to set up a small­scale industrial zone according to the site plan.

The Corporation constructed an administrative block after

demolition of the existing structure and wherever necessary, it

divided the area into small plots. Respondent No.1 was allotted

three plots of land, which did not contain any structure at the time

of lease.

17

28. The lease in respect of these three plots of land was

terminated for violation of clauses 2(c) and 2(g) of the lease deed. It

is alleged in the show­cause notice at Annexure P­3 dated

10.10.2012, that respondent No.1 failed to take any steps for

construction of the factory building as per clause 2(c) of the lease

deed since taking over possession of the said plot. By letter dated

19.12.2012 (Annexure P­5), three months’ further time was

extended for starting construction work on the plots in question.

However, respondent No.1 failed to start the construction of the

factory building even during this extended period. Consequently,

the tenancy in respect of these plots of land was terminated.

29. Thus, when the eviction proceedings were initiated,

admittedly, the land in question did not contain any structures. If

the bare land is let out by the government undertaking and it

continues to be a bare land as on the date of initiation of eviction

proceedings, the incidence of such tenancy cannot be governed by

the provisions of the Act and such a tenant cannot be evicted by

taking aid of the provisions of the Act. The material date is the date

of initiation of the eviction proceedings. Had respondent No.1 put
18

up the construction on the plots of land leased to it, and if the

eviction is sought under Section 3 of the Act for violation of some

other clauses of the lease deed or upon satisfaction of the

conditions mentioned in sub­sections (1) and (2) of Section 3, the

proceedings would have been maintainable. As noted above, the

subject matter of this appeal continues to be a bare land as on the

date of initiation of the proceedings.

30. Learned Senior Counsel for the appellants has laid emphasis

on the fact that the plots leased to respondent No.1 were a part of

the larger premises which included office building etc. and that the

plots leased cannot be treated separately since it is a part of larger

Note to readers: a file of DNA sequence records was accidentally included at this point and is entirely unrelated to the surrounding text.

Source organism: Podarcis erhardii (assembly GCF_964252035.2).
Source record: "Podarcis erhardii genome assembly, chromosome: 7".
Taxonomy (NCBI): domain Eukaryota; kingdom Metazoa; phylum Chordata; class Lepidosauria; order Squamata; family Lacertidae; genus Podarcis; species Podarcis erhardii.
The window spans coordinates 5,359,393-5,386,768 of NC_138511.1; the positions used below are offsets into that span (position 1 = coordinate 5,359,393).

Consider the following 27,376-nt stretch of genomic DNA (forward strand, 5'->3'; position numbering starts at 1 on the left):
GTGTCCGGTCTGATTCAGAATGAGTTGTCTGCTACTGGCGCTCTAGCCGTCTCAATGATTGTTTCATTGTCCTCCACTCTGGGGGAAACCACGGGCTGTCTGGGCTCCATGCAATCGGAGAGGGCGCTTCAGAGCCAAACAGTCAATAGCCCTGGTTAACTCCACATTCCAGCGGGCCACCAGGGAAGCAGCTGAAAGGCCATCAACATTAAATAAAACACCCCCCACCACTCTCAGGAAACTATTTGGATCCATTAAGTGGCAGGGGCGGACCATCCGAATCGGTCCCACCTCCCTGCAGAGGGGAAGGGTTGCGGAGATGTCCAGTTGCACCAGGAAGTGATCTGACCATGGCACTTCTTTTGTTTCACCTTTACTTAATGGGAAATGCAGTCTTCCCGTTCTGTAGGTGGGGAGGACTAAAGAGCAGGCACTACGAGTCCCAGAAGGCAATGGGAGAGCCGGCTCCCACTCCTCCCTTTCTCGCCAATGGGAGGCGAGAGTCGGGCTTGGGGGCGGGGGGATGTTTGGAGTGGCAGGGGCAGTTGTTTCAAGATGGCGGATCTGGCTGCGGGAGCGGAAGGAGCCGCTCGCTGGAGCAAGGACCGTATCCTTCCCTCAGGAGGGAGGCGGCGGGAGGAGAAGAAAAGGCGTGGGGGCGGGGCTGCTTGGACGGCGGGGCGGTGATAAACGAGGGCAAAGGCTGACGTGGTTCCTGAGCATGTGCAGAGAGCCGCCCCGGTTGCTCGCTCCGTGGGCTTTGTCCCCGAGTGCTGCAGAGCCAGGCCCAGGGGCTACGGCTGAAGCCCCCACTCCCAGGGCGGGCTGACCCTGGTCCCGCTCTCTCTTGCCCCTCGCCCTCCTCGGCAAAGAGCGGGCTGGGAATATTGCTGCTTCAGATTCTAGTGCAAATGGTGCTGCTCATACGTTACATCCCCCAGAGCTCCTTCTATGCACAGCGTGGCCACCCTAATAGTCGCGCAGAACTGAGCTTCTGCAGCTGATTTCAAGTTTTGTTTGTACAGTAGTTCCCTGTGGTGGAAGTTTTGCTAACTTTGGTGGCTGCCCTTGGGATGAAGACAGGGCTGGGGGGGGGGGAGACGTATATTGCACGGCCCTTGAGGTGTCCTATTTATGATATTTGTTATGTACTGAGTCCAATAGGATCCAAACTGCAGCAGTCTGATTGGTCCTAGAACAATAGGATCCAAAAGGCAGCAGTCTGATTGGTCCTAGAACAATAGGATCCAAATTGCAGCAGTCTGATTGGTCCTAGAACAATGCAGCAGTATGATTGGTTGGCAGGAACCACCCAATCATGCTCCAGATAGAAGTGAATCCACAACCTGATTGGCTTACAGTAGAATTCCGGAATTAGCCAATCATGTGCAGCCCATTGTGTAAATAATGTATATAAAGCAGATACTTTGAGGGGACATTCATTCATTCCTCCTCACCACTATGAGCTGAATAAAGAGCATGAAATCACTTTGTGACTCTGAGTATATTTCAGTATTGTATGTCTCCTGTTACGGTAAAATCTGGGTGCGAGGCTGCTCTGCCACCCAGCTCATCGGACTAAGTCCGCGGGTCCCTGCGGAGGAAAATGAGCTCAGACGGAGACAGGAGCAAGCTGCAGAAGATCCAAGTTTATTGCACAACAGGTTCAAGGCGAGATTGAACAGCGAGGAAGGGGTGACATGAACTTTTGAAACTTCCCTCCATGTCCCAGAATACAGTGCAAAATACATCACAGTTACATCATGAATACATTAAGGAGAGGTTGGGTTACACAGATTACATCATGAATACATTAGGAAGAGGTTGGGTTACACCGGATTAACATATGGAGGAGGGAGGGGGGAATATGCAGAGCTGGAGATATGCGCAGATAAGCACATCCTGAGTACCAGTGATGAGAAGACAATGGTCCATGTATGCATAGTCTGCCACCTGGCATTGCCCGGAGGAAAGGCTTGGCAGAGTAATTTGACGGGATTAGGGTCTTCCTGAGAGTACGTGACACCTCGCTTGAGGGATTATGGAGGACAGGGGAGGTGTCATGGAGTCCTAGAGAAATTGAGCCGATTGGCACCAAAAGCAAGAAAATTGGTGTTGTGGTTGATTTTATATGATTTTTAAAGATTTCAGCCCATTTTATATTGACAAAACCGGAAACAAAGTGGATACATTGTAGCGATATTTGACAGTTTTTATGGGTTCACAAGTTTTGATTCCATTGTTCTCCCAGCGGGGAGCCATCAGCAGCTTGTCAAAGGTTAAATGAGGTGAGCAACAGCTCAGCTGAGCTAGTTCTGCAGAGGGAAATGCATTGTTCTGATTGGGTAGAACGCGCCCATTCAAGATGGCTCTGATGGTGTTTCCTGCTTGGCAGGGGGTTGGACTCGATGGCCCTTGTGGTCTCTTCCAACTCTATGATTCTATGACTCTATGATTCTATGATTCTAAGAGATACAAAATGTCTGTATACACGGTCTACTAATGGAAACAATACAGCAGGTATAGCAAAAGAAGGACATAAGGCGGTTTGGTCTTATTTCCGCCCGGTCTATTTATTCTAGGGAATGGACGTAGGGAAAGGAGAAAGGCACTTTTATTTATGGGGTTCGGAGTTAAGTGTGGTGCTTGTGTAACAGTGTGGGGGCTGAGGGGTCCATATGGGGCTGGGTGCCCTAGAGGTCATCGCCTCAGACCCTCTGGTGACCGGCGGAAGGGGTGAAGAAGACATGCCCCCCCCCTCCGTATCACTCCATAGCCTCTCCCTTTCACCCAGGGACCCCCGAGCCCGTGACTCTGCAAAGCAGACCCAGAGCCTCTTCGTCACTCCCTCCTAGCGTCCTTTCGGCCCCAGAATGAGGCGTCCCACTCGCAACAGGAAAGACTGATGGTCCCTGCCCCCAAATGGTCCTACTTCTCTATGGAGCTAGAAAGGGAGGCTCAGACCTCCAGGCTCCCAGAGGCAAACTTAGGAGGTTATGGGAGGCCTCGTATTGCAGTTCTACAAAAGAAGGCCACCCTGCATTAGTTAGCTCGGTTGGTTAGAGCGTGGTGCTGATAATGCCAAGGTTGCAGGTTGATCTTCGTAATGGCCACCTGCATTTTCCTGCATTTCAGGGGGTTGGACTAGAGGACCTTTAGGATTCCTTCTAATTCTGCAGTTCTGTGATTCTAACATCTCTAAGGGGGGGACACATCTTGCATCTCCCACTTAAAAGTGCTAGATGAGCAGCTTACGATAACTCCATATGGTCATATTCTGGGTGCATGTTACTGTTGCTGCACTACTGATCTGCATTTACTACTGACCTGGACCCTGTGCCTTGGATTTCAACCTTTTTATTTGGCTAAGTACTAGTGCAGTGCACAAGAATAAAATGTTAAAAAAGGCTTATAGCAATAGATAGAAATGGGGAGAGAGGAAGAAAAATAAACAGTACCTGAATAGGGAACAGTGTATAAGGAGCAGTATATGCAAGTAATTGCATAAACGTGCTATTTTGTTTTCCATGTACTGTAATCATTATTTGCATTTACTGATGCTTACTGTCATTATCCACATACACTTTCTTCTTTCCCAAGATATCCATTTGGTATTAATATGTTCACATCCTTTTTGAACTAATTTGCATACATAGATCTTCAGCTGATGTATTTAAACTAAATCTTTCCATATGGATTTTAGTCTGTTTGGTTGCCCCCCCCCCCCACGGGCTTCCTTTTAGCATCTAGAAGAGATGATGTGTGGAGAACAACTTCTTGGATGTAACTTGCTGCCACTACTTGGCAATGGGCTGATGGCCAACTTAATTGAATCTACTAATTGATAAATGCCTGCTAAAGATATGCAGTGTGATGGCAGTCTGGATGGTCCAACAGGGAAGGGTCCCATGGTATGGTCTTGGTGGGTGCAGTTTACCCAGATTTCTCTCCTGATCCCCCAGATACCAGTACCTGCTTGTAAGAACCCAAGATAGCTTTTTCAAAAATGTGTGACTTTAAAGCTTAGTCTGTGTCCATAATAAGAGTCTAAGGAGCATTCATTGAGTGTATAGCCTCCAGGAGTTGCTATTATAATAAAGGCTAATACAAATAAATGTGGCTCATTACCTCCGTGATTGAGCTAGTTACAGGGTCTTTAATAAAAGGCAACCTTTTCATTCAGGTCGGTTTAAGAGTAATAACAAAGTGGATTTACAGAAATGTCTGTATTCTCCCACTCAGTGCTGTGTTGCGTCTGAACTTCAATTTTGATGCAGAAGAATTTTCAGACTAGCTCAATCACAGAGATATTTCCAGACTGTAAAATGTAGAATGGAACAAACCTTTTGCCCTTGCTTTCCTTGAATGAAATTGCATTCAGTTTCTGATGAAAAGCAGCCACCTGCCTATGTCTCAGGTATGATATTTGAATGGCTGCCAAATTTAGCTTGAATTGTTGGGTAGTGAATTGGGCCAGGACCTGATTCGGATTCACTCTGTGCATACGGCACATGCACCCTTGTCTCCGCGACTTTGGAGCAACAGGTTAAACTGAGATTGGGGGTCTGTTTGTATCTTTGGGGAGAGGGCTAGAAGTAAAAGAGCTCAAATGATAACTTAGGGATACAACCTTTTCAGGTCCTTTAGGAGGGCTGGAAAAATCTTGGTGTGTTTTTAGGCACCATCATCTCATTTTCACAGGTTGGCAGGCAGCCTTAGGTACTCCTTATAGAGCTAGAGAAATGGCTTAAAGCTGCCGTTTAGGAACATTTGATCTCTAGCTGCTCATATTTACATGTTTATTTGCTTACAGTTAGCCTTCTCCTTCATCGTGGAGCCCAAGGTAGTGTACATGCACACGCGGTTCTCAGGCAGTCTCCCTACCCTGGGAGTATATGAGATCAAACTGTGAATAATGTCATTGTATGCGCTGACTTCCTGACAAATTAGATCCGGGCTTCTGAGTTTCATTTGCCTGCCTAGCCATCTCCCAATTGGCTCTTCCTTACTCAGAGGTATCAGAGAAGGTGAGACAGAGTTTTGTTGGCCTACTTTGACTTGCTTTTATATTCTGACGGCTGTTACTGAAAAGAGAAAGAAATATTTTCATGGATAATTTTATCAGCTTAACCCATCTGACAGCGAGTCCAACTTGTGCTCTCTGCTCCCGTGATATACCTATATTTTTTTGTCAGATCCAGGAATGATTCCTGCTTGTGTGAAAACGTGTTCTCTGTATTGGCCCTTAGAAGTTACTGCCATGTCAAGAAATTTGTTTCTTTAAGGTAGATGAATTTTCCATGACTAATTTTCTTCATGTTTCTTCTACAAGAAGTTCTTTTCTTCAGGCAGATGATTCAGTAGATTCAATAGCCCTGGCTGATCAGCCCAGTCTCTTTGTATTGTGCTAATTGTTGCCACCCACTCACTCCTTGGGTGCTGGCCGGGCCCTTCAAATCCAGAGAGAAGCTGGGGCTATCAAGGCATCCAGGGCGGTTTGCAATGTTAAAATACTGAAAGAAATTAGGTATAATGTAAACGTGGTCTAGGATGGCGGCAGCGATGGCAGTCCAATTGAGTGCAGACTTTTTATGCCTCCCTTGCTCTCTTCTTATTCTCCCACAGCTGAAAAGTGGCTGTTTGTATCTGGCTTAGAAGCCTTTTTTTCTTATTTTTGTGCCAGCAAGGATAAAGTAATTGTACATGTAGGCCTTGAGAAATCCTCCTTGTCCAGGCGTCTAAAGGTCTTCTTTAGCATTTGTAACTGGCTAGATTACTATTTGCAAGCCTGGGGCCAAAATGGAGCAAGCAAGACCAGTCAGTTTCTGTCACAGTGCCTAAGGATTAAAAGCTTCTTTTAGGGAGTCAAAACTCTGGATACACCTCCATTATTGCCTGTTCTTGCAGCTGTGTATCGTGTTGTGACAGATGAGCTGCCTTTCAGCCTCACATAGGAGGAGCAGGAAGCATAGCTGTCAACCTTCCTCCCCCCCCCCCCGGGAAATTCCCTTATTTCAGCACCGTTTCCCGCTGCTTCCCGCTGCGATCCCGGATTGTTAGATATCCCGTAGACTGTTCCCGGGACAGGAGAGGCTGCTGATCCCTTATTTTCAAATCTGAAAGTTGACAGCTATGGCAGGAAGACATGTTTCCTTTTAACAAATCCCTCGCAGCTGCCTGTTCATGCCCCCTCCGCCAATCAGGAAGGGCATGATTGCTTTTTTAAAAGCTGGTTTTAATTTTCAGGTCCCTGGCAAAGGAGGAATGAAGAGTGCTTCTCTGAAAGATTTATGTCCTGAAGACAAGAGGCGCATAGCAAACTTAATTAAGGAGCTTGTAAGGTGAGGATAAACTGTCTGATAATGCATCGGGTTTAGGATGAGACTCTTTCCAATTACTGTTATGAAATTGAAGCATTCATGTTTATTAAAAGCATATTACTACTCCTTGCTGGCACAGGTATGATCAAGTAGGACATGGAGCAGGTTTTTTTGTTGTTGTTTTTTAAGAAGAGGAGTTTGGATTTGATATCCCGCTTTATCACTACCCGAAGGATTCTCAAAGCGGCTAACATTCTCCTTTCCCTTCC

plot of land including building. The entirety of the land as well as

building must be construed as one unit which clearly falls within

the definition of “Government premises”. Hence, the eviction

proceedings clearly fall within the ambit of the Act.

31. It is true that, after purchase of the property from Bengal

Potteries Limited, the old buildings were demolished, wherever it

was necessary, and the administrative block was constructed. Rest

of the area was divided into small plots of land. Three such plots
19

were leased to respondent No.1. The plots leased did not contain

any structures. The eviction proceedings was in respect of these

plots of land and not the entire property purchased by the

Corporation from Bengal Potteries Limited. Therefore, we are not in

agreement with the learned senior counsel for the Corporation that

the entire land as well as building are to be construed as one unit

because the entire land with the building has not been leased to

respondent No.1. The lease was in respect of three plots of land

which did not contain any building and these plots of land do not

satisfy the requirements of definition of “Government premises”

within the meaning of Section 2(a) read with Section 2(c) of the Act.

32. Therefore, we hold that the eviction proceedings initiated by

the Corporation against respondent No.1 under the Act was without

jurisdiction.

33. The High Court, in the concluding paragraph of the impugned

judgment, has held that the Corporation has to seek eviction of

respondent No.1 from the premises in question under the

provisions of the West Bengal Public Land (Eviction of Unauthorized
20

Occupants) Act, 1962. We are entirely in agreement with this view

of the High Court.

34. To conclude, while holding that the appellant­Corporation is a

government undertaking within the meaning of Section 2(b) of the

Act, we further hold that the premises in question does not come

within the definition of Section 2(a) of the Act. Reserving liberty to

the appellants to seek eviction of respondent Nos. 1 and 2 from the

land in question under West Bengal Public Land (Eviction of

Unauthorized Occupants) Act, 1962, we dismiss this appeal.

However, there will be no order as to costs.

…………………………………………J.

(S. ABDUL NAZEER)

…………………………………………J.

(DEEPAK GUPTA)
New Delhi;

March 18, 2020.



Source link